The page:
Bobby v. Van Hook (09-144)

November 16, 2009 Supreme Court Update

Greetings, Court fans!
The Court issued a per curiam opinion this week, Bobby v. Van Hook (09-144), where it addressed the "ineffective assistance of counsel at the sentencing phase" defense. Van Hook was convicted for murder in Ohio state court, after he lured a homosexual man home from a bar, robbed, killed, and mutilated him. After his various state appeals were denied, he filed a federal habeas petition. The district court denied all of his claims, but the Sixth Circuit reversed, finding that his confession was unconstitutionally obtained. An en banc court vacated that ruling, and on remand the panel granted Van Hook habeas relief based on the new ground that his attorneys were ineffective during the penalty phase of the trial. The en banc court again reversed, and again remanded to the panel – which held again that Van Hook had had ineffective assistance of counsel at the sentencing phase, basing its opinion on the 2003 ABA Guidelines. The State petitioned for cert, and the Court granted it.
The Court strongly disagreed that Van Hook's counsel was ineffective at the penalty phase, and took issue in particular with the Sixth Circuit's reliance on the 2003 ABA guidelines – which were not in place 15 years earlier when Van Hook's lawyers were defending him. The Court noted that the 2003 guidelines contain over 130 pages of detailed instructions for attorneys to follow in death penalty cases, including numerous instructions on what to do in preparation for the sentencing. The 1980 guidelines were far less detailed, outlining the attorney's death penalty defense role in general terms, and in just a few pages. The Court was also piqued that the Sixth Circuit treated the 2003 Guidelines not merely as evidence of what a reasonably diligent attorney would do, but "as inexorable commands with which all capital defense counsel must fully comply." The guidelines, the Court reminded the Sixth Circuit, are "only guides" to what reasonableness means, not a definition. The Court also rejected Van Hook's claim that his counsels' efforts violated standards contemporaneous with his conviction and sentencing, noting that the defense lawyers had met many times with members of his immediate family, and had presented expert witnesses and evidence of past abuse suffered by Van Hook. Investigating more deeply, or presenting the testimony of additional witnesses, was neither required under reasonable diligence standards, nor would it have helped, the Court opined. Moreover, the aggravating circumstances, including the fact that Van Hook had lured other homosexual men home and robbed them many times before this murder, tended in advance to negate any mitigating evidence.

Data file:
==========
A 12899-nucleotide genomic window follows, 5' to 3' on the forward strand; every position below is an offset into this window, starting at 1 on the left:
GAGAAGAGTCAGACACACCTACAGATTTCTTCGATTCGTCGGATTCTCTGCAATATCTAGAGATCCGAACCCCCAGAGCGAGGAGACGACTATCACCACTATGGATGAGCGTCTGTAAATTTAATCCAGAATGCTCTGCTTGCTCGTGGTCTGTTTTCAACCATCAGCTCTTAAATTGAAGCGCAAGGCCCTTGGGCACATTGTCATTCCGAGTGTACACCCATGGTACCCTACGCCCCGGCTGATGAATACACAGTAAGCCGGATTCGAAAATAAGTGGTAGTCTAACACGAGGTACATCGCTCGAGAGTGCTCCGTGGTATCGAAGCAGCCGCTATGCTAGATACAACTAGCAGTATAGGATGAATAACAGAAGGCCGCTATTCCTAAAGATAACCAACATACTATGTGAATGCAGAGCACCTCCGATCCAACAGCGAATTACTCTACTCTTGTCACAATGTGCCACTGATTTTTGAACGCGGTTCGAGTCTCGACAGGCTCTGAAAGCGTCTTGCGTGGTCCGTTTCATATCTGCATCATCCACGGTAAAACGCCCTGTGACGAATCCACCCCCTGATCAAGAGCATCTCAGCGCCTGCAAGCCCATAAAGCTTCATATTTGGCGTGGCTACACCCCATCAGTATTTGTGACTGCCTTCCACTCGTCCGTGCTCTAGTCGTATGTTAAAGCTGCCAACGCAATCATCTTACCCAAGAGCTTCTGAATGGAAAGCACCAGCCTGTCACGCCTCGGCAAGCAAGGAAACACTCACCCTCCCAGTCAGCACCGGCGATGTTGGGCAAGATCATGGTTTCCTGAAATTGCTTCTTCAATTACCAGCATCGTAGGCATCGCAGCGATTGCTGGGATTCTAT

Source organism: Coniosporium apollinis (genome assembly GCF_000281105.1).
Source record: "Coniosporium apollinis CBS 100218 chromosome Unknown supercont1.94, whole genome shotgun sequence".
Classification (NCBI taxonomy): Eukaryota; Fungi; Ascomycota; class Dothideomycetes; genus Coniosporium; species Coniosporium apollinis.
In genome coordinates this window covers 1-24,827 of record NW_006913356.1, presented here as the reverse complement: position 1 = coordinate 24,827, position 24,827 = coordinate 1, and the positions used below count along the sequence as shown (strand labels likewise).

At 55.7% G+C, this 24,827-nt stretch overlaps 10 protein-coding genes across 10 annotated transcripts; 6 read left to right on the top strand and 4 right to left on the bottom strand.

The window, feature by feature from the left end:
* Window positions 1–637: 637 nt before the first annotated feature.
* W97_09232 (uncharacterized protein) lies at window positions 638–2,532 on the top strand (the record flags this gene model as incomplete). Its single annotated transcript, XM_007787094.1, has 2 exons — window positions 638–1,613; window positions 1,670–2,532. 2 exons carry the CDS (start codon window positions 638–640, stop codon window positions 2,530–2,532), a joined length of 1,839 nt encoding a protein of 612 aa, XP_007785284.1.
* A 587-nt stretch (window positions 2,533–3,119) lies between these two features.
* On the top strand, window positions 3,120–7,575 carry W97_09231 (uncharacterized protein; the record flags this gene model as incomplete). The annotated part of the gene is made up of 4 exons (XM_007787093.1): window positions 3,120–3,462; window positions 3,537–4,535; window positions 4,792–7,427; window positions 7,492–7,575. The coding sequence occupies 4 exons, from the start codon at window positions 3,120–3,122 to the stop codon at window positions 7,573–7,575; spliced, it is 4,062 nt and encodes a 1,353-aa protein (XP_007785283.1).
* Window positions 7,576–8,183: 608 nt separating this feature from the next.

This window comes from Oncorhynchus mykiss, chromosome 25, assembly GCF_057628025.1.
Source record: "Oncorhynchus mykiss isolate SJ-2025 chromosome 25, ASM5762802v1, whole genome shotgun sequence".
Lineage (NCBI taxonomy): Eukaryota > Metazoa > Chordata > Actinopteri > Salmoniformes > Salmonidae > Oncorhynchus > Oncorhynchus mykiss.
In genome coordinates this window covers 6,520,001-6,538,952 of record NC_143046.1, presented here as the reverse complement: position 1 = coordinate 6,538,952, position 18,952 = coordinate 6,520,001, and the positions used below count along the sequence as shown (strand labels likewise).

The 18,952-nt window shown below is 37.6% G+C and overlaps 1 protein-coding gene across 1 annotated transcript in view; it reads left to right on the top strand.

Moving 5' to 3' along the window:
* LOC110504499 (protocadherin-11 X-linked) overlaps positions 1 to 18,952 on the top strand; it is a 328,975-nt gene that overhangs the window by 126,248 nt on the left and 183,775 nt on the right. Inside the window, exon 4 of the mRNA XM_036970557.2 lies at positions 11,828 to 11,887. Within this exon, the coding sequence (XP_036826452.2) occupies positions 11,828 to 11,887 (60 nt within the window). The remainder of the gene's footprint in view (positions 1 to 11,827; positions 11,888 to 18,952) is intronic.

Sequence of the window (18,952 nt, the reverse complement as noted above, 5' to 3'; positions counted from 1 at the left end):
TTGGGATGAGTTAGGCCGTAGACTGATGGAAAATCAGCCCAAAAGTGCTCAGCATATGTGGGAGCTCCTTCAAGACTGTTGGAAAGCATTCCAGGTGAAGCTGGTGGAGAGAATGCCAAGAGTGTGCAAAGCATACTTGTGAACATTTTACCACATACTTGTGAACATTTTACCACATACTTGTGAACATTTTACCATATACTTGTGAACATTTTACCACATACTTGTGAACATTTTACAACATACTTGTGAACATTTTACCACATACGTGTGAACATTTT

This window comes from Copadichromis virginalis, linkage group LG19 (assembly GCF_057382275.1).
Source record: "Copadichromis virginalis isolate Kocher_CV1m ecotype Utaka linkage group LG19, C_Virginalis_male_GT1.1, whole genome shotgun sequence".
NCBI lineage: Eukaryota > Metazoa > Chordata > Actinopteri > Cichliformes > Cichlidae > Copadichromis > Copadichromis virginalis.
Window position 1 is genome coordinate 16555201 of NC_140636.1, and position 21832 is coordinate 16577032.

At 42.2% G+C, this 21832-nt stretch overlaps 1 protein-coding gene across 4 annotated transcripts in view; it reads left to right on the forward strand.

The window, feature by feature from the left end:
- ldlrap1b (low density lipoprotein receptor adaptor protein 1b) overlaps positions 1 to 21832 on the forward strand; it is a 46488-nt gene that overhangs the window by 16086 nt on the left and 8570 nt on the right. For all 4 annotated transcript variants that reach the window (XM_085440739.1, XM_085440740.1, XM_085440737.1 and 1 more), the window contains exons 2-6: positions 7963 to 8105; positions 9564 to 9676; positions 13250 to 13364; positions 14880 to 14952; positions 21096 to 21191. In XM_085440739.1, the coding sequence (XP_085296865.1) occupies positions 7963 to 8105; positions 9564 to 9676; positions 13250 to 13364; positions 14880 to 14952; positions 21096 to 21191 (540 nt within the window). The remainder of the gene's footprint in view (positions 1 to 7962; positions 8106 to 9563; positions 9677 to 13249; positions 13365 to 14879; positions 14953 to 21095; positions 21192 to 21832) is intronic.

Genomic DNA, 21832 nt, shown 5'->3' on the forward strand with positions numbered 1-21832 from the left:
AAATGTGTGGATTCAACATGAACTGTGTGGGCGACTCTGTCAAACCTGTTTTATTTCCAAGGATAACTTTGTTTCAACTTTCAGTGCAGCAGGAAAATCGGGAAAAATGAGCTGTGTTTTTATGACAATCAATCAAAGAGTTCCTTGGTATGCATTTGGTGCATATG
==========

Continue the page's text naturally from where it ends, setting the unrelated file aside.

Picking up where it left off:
Justice Alito concurred in a very short opinion, taking pains to emphasize that not only are the ABA guidelines not dispositive as to what is required of a reasonably diligent lawyer, but they should also not "be given a privileged position in that determination," since the ABA is a "private group with limited membership," and the advisory committee is a still smaller group, whose views are not necessarily reflective of the American bar as a whole.
The Court did not grant cert to any new cases, but did grant leave to the Solicitor General to participate in oral argument as amicus curiae in Alabama v. North Carolina (132, Orig.) and Florida v. Powell (08-1175), and invited her to file a brief expressing the views of the United States in Staub v. Proctor Hospital (09-400), a case concerning what standard courts should employ in determining whether an employer can be held liable based on the unlawful intent of officials who influenced an employment decision, but did not make that decision. The Court also denied cert or a stay of execution in Muhammad v. Kelly (09-7328), the "Washington D.C. sniper" case. While concurring in denial of cert, Justice Stevens, joined by Justice Ginsburg and Justice Sotomayer, issued a statement decrying "the perversity of executing inmates before their appeals process has been fully concluded." Normally, Muhammad's petition for cert would have been reviewed by the Court during the November 24, 2009 conference. However, Virginia scheduled the execution for November 10th, forcing the Court to "resolve the petition on an expedited basis unless [it] grant[ed] a temporary stay." Stevens would "adopt a practice of staying all executions scheduled in advance of the completion of our review of a capital defendant's first application for a federal writ of habeas corpus," to help "avoid[] irreversible error, facilitat[e] the efficient management of [the Court's] docket, and preserv[e] basic fairness by ensuring death row inmates receive the same procedural safeguards that ordinary inmates receive."
Thanks for reading.

From the Appellate Practice Group at Wiggin and Dana
For more information, contact Kim Rinehart or any other member of the Practice Group at 203-498-4400